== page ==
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U.S. House cancels recess to try to avoid government shutdown

By David Lawder

WASHINGTON (Reuters) - Republicans in the U.S. House of Representatives on Thursday bought themselves more time to try to avert a government shutdown at the end of September, canceling a week-long recess that was due to begin on September 23.

House Majority Leader Eric Cantor announced that the break had been scrapped after conservatives in the party rejected his plan to temporarily fund the government in the new fiscal year and stage a vote to defund "Obamacare" health reforms.

Without new spending authority, most U.S. government agencies would have to close their doors on October 1 in a replay of politically painful shutdowns during the mid-1990s.

The decision came as Republican conservatives demanding a harder line introduced their own alternative plan: a one-year delay in implementing President Barack Obama's signature healthcare law coupled with a year-long government funding measure.

The plan, proposed by Representative Tom Graves of Georgia, would hold spending on discretionary programs for fiscal 2014 to $967.4 billion - a level that would keep savings from across-the-board "sequester" spending cuts in place.

Democrats have said this spending level is unacceptable, and are pushing for a higher level that replaces the cuts partly with tax hikes on the wealthy.

The Graves plan, with 42 Republican co-sponsors, does not attempt to increase the $16.7 trillion federal debt limit, a move that the U.S. Treasury Department has said is needed by mid-October.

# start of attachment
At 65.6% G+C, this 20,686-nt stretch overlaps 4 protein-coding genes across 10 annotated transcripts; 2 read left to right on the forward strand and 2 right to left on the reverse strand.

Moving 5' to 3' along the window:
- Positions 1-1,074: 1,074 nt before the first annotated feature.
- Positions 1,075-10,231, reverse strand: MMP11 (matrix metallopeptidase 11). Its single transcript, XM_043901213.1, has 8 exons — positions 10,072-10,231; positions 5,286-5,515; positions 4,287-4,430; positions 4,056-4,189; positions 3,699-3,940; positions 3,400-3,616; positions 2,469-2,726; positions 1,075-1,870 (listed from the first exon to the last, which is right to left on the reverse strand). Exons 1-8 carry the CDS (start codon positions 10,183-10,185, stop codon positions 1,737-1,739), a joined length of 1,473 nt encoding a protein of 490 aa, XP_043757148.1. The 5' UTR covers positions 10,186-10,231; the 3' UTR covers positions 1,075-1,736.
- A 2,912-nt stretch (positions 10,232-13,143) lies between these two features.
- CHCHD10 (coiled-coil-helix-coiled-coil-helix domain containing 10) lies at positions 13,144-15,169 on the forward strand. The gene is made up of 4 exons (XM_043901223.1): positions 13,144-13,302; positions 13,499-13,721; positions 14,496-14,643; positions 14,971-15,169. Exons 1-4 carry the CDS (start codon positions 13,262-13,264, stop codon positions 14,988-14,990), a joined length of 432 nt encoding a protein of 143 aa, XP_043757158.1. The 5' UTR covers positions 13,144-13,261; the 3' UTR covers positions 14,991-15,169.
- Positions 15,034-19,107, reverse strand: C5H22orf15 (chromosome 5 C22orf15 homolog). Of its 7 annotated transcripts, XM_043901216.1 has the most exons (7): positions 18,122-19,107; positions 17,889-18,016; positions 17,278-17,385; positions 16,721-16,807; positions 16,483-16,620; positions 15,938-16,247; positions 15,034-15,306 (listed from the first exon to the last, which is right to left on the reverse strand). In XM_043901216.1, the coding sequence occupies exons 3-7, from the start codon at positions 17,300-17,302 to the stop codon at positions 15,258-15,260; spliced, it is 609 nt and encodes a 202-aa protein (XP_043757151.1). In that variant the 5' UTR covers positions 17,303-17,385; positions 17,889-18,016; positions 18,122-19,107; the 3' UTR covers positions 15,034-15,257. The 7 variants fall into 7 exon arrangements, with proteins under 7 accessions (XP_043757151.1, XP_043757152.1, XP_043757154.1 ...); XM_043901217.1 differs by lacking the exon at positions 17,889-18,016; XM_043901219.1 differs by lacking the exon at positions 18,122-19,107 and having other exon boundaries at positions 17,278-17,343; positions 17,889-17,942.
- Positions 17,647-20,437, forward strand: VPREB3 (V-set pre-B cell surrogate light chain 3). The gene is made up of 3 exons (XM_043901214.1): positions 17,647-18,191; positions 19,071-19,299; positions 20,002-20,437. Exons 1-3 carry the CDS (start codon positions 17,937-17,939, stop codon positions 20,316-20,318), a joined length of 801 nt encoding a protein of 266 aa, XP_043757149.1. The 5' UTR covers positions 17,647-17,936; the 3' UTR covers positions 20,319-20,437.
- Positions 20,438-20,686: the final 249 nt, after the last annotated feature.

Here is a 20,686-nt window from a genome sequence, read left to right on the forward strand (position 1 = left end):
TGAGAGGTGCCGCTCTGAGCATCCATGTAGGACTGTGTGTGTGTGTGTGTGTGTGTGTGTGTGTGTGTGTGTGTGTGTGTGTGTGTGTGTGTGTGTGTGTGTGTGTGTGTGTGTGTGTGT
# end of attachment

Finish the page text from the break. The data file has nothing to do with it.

But the notion of delaying Obamacare, rather than defunding it, gained currency among House Republicans on Thursday, a day after the party failed to muster enough votes to proceed with Cantor's defunding plan.

Republican conservatives had balked at that plan because they saw it as merely another ineffective symbolic vote against the healthcare law passed in 2010 and demanded a tougher line. They desperately want to stop the implementation of key parts of the law, namely health insurance exchanges for individuals that are due to launch on October 1.

"I think a lot of members that actually want to defund (Obamacare) are starting to understand that by delaying it for a year, we're actually better off," said Representative Mike Simpson, an Idaho Republican.

But many in the party want to use the debt limit increase as leverage to try to thwart Obamacare, said Representative James Lankford of Oklahoma, a member of House Republican leadership.

"The vehicle is every vehicle that's out there," to delay the healthcare law, he said.

A study by the Bipartisan Policy Center this week found that the United States could begin defaulting on its obligations in the period from October 18 through November 5 if the debt ceiling is not increased.

Congress' bitter fight over raising the borrowing cap in 2011 roiled financial markets and prompted ratings agency Standard and Poor's to strip the United States of its top-tier credit rating.

(Reporting by Richard Cowan and David Lawder; Editing by Vicki Allen and Tim Dobbyn)

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